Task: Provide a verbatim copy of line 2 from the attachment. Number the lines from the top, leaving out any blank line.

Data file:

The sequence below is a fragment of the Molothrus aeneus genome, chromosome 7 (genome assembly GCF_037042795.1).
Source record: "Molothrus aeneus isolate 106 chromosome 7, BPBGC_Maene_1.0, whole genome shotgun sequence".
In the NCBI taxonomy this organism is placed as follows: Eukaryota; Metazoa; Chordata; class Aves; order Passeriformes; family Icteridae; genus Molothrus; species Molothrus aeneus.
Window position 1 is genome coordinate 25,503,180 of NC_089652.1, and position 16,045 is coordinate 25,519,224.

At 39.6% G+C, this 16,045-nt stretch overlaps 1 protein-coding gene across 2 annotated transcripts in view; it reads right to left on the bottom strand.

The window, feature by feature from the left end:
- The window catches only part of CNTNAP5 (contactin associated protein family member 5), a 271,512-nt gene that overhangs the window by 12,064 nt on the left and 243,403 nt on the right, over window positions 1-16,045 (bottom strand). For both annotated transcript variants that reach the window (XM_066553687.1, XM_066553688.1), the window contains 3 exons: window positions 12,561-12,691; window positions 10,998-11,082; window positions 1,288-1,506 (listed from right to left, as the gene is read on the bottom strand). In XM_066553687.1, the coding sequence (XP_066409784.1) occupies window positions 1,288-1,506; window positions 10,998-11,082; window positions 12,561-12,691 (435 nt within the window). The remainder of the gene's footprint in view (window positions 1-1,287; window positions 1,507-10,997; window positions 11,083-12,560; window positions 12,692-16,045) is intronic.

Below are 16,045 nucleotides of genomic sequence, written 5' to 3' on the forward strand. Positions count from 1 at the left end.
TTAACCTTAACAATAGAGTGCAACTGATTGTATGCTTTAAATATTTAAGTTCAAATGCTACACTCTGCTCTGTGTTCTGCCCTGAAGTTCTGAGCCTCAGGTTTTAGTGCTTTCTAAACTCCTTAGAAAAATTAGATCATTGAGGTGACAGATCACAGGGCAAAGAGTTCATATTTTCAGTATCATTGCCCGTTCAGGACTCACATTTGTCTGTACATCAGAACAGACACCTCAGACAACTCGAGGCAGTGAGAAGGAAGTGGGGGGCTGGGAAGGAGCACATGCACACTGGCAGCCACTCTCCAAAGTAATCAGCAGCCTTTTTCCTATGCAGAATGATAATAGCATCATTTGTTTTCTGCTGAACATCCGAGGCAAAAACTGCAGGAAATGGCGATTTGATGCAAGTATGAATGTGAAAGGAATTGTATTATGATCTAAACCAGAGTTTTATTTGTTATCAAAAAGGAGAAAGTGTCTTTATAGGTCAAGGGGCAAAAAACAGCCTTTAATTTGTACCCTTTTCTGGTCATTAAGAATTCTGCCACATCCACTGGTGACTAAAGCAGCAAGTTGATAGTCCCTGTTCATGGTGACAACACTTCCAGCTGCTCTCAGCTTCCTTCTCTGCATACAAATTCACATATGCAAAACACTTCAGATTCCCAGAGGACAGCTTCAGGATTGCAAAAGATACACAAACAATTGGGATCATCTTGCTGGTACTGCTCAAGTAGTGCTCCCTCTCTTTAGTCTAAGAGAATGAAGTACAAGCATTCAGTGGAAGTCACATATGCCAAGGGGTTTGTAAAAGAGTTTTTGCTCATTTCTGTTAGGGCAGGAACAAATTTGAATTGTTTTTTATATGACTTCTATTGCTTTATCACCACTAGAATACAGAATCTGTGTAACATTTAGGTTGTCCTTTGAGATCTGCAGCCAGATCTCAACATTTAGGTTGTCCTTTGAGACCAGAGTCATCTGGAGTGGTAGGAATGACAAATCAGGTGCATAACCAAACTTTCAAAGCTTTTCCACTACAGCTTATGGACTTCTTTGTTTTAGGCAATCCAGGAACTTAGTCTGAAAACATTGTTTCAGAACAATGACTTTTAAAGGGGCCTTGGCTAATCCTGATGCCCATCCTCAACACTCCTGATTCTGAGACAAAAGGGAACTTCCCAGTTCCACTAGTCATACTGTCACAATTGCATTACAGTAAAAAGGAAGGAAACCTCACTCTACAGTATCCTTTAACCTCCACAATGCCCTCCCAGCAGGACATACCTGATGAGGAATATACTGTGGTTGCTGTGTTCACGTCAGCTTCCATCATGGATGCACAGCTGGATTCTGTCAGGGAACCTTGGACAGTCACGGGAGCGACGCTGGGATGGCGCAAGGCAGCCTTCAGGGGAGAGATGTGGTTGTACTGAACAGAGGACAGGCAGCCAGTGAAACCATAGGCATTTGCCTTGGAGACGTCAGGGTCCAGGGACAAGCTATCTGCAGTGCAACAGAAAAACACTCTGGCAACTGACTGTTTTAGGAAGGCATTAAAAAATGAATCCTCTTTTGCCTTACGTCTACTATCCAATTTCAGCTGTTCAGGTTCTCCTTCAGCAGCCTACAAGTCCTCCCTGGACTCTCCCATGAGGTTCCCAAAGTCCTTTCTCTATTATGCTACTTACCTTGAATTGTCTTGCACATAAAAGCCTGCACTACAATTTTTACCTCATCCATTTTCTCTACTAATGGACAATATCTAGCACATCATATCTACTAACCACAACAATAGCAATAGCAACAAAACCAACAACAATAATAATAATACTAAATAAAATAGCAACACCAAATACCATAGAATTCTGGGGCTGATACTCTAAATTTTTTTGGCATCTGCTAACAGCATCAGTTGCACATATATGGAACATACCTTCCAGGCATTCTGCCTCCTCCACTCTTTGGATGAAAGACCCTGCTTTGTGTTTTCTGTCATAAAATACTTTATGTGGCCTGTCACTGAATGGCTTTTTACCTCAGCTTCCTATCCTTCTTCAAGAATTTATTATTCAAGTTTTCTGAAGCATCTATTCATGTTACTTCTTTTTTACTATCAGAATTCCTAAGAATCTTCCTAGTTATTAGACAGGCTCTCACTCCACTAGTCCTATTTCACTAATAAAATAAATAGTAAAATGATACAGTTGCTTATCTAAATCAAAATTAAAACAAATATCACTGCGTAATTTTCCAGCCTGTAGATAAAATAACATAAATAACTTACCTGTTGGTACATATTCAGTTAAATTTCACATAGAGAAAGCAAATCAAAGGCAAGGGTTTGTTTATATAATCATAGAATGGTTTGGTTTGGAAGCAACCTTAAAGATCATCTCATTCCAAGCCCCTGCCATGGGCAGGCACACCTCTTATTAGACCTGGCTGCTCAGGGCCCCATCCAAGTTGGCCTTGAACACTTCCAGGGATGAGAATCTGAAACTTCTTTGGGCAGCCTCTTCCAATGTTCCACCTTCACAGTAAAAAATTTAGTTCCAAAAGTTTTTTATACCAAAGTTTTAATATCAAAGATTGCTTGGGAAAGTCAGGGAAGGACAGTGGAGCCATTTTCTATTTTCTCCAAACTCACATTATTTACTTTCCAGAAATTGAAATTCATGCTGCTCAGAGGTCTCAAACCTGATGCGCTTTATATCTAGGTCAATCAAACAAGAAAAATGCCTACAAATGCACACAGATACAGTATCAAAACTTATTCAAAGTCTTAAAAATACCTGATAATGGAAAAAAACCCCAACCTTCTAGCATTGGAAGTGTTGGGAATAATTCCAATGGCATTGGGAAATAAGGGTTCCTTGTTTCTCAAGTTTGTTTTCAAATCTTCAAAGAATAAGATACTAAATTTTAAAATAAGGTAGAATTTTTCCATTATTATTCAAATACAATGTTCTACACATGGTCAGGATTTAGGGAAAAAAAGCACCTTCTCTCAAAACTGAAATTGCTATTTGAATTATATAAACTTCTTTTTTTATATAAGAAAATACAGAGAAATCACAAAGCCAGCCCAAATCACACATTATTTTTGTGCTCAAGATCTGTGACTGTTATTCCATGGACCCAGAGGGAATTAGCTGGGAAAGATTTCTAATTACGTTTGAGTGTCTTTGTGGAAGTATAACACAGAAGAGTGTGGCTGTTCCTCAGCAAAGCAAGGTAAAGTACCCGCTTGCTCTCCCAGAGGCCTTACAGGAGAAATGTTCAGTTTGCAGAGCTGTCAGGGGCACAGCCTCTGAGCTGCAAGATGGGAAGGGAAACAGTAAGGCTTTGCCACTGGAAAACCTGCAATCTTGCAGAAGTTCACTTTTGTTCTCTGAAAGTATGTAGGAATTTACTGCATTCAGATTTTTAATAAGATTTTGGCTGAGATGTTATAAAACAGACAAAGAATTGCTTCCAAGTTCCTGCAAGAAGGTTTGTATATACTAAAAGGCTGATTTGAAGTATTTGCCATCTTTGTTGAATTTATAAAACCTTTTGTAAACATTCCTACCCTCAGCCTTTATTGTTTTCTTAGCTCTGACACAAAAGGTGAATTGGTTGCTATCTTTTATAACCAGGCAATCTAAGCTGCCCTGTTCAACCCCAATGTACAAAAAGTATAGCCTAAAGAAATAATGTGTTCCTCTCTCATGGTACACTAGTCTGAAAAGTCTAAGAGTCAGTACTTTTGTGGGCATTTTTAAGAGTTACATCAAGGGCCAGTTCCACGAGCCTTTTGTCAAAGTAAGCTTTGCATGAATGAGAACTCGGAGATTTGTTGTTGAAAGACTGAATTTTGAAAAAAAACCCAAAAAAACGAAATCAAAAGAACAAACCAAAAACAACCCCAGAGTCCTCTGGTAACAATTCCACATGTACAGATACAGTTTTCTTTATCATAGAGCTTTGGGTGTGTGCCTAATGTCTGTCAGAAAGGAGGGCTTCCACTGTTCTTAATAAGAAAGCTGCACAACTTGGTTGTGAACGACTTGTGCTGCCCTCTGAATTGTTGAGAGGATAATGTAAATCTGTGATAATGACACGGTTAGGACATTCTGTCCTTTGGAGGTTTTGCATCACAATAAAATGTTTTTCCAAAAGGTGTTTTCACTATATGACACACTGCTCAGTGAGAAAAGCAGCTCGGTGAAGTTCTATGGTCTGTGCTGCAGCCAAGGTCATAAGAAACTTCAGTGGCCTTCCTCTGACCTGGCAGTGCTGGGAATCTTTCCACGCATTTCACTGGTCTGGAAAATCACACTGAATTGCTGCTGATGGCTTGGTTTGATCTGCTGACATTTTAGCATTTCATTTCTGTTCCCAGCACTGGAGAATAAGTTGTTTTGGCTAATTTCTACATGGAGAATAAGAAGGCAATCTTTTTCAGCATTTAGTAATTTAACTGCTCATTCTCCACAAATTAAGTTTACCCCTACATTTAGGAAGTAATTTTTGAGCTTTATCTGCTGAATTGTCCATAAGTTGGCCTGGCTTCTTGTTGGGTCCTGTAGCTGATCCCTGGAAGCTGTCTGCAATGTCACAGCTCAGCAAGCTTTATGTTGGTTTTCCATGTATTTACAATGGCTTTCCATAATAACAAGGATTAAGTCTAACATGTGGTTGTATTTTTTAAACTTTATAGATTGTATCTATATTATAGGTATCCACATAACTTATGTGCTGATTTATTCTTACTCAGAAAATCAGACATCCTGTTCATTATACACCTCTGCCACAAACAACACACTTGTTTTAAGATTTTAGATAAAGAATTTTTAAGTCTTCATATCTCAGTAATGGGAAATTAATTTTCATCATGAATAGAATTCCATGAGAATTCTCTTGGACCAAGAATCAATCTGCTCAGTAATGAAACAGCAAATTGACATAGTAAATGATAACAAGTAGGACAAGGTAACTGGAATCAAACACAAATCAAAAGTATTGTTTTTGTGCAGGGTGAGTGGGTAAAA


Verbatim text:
Source record: "Molothrus aeneus isolate 106 chromosome 7, BPBGC_Maene_1.0, whole genome shotgun sequence".